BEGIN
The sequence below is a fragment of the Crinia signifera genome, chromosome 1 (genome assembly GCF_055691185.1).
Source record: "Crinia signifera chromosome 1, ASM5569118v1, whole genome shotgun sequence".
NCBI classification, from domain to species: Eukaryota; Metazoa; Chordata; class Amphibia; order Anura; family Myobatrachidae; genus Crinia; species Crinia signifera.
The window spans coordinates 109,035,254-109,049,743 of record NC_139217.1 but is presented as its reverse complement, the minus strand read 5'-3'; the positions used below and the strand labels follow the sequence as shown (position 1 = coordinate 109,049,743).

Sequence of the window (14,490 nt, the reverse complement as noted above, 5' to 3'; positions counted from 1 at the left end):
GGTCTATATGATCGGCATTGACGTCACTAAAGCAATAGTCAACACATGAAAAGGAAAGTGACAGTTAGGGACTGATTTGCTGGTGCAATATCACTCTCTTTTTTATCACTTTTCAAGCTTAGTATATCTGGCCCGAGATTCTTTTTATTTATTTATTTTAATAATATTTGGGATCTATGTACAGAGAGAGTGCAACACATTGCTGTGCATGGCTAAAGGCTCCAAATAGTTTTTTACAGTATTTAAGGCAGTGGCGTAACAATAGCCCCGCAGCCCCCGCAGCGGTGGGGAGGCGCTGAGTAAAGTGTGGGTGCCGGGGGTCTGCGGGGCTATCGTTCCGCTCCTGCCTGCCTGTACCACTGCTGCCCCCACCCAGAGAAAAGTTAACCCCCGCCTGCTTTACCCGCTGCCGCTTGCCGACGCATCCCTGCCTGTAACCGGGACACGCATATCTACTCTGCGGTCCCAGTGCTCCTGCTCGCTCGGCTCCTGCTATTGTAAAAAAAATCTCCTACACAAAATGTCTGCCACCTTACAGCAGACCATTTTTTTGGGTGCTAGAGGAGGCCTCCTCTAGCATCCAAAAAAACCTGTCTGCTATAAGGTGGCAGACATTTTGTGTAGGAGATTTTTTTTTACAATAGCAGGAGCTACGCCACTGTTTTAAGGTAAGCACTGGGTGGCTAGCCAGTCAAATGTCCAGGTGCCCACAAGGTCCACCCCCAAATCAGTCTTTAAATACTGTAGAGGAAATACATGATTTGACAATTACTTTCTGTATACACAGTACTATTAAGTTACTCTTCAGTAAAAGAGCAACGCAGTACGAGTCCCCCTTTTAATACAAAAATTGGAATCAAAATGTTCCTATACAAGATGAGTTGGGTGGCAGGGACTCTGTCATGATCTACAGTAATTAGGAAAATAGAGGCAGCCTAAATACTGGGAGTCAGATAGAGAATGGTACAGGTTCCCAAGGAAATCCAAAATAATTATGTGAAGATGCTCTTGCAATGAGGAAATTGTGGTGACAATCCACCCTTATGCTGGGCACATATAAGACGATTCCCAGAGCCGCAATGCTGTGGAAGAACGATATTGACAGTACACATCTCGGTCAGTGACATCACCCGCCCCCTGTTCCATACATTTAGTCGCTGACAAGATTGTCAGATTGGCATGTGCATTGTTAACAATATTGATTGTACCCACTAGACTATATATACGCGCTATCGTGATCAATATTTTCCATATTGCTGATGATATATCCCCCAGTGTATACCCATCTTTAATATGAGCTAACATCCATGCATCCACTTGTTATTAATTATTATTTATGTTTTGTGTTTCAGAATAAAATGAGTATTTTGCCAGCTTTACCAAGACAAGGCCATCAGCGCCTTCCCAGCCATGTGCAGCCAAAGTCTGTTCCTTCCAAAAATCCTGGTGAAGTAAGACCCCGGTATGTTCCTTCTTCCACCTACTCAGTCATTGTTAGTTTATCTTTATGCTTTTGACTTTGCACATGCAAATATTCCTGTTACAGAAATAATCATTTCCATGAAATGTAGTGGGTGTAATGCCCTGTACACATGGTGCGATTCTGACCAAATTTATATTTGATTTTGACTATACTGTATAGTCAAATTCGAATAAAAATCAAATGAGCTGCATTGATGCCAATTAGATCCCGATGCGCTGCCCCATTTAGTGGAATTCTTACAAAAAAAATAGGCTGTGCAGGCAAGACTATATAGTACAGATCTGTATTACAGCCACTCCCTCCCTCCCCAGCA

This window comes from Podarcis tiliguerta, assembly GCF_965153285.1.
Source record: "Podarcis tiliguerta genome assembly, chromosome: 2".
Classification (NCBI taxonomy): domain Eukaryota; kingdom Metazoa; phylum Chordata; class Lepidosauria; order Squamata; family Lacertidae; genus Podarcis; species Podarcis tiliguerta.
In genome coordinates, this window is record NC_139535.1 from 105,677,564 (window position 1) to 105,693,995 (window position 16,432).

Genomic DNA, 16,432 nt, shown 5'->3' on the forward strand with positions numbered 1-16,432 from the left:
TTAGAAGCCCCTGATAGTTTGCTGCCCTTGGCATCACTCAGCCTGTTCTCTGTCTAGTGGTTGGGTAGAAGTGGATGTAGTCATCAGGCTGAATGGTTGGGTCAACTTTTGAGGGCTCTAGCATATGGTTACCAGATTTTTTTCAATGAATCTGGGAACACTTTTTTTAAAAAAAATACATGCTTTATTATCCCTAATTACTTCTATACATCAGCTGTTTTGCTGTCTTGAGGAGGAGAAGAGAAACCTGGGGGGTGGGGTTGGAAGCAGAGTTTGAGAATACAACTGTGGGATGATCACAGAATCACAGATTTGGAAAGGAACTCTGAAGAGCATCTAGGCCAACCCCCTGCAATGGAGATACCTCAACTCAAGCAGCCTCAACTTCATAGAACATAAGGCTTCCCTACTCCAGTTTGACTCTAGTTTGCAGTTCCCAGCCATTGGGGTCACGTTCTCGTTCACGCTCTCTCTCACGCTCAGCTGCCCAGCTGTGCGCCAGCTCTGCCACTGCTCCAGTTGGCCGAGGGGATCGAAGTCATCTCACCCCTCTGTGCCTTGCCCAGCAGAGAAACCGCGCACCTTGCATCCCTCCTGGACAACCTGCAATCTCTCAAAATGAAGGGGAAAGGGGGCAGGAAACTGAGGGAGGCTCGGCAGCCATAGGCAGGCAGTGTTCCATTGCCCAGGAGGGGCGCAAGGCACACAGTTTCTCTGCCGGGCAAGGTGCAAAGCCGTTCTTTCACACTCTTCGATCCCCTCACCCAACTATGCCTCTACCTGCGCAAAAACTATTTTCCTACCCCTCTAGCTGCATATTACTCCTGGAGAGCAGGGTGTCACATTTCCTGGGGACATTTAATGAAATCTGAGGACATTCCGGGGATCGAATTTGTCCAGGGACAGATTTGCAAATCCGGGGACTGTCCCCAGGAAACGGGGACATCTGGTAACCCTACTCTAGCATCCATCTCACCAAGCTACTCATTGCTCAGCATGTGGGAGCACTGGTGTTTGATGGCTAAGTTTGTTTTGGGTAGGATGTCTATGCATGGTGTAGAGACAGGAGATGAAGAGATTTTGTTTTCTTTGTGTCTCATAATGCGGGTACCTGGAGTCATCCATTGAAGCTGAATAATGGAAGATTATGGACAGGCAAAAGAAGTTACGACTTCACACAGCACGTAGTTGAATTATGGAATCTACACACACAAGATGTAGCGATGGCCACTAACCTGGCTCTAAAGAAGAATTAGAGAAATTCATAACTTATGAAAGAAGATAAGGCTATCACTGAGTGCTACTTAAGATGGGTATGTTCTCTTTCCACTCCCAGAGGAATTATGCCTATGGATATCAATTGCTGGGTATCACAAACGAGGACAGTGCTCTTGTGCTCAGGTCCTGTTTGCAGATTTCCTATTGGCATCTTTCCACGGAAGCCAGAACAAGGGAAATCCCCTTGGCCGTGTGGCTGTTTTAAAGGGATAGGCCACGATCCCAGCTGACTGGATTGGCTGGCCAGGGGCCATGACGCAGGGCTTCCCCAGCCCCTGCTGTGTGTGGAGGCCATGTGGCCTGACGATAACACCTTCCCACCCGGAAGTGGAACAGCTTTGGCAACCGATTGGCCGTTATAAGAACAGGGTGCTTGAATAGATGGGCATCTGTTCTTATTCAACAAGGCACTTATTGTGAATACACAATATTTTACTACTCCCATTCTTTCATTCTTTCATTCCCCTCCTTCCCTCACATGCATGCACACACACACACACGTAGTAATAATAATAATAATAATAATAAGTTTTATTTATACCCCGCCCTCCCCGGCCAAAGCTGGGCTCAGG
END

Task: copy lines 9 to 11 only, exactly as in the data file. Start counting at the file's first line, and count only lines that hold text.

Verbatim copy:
Classification (NCBI taxonomy): domain Eukaryota; kingdom Metazoa; phylum Chordata; class Lepidosauria; order Squamata; family Lacertidae; genus Podarcis; species Podarcis tiliguerta.
In genome coordinates, this window is record NC_139535.1 from 105,677,564 (window position 1) to 105,693,995 (window position 16,432).

Genomic DNA, 16,432 nt, shown 5'->3' on the forward strand with positions numbered 1-16,432 from the left: